“A match be to made, not a prize to be won.”

Maybe the single most important quote ever attached to the college search process.

But, sometimes, even after cross-country road trips and long hours of internet research and conversations with admission counselors and athletic recruiters and comparisons of various financial aid offerings, the wonderful courtship doesn’t produce the perfect match.

That’s why you have divorce lawyers and transfer counselors.

So, what do you do?

  • Acknowledgment – Is this just freshman nerves and insecurity or real issues of incompatibility?  Sit down and write down: What is it that is causing this feeling? Look at what you wrote down.  Is it tangible?  If so, is it fixable?  Often times, it is better to stay put and work through the problems.  But, not always…
  • Acceptance –  The beautiful campus in the brochure has turned to the frozen tundra and the professor who seemed like the perfect mentor has left for another institution.   I thought I would love Nursing, but there’s – like- science involved.  I thought I’d like the country setting, but cows scare me.  It’s just not working out.  Most students who enter college do not graduate from that college.  You are not alone.
  • Plan, Don’t Panic Don’t stop going to classes.  Don’t withdraw if you’re halfway through the semester.  Make sure you know what your current institution’s policies are in terms of dropping classes.  What will it cost you – full tuition, or partial tuition?  Will you get a failing grade or an incomplete?

What school might meet the needs that this school didn’t meet?  How many credits (and which credits) will be accepted by your potential suitors?  What type of aid package, if any, can you expect?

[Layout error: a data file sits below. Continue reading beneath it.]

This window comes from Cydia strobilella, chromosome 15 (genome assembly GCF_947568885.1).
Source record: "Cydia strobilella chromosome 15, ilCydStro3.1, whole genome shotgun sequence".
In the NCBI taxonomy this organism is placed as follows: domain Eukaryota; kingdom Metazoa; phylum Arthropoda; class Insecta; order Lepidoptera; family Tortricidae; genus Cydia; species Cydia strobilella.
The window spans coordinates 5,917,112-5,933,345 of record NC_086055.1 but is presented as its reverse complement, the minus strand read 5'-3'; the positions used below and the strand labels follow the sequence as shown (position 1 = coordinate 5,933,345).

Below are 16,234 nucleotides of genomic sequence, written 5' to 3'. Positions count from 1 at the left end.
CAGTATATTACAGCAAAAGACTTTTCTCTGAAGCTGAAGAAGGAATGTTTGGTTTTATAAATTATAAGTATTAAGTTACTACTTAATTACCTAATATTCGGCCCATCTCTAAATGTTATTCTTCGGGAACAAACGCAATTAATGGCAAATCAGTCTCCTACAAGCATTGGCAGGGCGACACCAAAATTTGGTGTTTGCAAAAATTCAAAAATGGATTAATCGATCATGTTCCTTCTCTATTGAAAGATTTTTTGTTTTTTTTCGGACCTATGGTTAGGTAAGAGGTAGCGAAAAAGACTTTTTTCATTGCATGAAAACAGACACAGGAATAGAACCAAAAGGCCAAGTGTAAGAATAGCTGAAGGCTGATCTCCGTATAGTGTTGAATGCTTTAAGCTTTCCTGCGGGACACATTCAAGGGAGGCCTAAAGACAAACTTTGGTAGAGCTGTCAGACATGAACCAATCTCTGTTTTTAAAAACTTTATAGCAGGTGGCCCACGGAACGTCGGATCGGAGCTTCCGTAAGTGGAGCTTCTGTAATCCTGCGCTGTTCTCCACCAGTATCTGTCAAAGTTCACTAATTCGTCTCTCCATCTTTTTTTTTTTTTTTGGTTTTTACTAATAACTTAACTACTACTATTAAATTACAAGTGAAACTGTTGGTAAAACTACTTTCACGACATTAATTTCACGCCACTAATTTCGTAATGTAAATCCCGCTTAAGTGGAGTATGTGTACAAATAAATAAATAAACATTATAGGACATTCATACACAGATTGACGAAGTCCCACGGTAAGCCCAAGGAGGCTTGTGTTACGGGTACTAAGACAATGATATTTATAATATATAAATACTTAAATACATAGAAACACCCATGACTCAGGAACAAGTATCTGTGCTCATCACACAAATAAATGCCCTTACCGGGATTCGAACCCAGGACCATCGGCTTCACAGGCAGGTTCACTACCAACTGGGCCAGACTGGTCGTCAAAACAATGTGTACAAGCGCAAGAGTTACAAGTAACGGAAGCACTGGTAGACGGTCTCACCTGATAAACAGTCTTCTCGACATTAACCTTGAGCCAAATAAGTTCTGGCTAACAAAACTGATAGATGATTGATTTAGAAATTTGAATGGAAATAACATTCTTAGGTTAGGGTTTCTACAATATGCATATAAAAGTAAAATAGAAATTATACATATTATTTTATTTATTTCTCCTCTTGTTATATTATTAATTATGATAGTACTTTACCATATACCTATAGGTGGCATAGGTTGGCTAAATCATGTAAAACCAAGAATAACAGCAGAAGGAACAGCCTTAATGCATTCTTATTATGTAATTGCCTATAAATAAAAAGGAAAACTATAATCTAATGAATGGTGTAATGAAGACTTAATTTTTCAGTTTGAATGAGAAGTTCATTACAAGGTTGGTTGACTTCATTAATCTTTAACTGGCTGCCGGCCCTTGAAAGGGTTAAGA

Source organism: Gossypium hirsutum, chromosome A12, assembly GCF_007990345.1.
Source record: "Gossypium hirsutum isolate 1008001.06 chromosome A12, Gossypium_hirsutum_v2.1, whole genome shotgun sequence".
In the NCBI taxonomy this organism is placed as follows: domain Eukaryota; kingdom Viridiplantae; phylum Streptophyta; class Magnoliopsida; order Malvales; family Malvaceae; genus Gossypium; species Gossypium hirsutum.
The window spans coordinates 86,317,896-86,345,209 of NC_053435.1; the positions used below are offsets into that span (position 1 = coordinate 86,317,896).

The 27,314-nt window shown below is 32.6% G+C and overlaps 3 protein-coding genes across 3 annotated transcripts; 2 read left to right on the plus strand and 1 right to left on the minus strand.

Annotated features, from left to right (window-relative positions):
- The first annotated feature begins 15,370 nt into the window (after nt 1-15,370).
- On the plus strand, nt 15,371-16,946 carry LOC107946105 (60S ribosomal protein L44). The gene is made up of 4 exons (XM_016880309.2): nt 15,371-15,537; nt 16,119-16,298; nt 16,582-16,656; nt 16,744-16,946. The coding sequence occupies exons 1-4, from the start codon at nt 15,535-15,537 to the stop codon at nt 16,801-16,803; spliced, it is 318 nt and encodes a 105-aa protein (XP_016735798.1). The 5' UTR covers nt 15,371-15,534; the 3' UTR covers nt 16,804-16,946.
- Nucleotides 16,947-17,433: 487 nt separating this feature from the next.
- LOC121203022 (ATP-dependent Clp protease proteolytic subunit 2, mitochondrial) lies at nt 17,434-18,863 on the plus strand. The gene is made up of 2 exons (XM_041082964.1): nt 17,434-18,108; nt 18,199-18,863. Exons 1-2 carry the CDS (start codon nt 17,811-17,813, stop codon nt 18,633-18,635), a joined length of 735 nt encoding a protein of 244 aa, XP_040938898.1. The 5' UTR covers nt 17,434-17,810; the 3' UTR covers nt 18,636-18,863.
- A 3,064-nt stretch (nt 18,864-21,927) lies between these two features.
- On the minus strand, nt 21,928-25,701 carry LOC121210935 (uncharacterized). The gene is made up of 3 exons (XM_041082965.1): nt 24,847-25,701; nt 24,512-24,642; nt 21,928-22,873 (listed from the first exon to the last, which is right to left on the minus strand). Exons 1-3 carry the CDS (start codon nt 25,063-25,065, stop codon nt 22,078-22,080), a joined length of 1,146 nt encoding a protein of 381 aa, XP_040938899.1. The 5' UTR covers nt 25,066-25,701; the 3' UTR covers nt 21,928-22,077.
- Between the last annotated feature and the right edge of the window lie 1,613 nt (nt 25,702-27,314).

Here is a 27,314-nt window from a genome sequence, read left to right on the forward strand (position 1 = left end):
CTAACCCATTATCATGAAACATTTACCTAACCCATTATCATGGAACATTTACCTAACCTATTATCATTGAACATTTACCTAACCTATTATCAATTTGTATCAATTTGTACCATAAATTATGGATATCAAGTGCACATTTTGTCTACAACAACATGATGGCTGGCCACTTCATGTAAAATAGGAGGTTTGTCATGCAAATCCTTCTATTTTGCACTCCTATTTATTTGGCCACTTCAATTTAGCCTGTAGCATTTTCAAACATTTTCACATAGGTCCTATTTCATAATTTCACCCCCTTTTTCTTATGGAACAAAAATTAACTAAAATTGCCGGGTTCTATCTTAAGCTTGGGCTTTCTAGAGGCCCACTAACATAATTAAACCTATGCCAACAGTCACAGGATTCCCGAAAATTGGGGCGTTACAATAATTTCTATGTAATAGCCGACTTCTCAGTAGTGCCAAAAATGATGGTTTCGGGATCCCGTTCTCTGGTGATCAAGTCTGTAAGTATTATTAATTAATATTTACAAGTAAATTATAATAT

While it won’t be the length and intensity of your 1st college courtship, this 2nd college search should still be a serious decision, maybe a decision made with more facts and less emotion, now that you’ve been through this before.  Or you may be making a 3rd or 4th trip down the Bursar’s aisle.

  • Talk – to faculty and administrators you may trust at your first institution.  To your parents.  To friends from high school and newly made friends from college.  To a transfer counselor at any school you may be considering for the future.  Heck, call or email me; I’ll be glad to help.
  • Don’t walk away – While I am a big believer in lifetime learning and college being just as viable at 40 as it is at 20, I would strongly discourage “walking away”.  You chose your first college for valid reasons and – unless those reasons have changed – you should continue your journey.  There is a big difference between saying that going to College X was a mistake and saying that going to College was a mistake. Make sure you know what statement you’re making because it is always harder to start something again once you stop.

As always, I welcome your comments and questions.  Please feel free to email me at info@cc4therestofus.com, call me at 908-403-3819, join me on Facebook on “College Counseling for the Rest of Usand join me on Twitter at @MichaelCCR.

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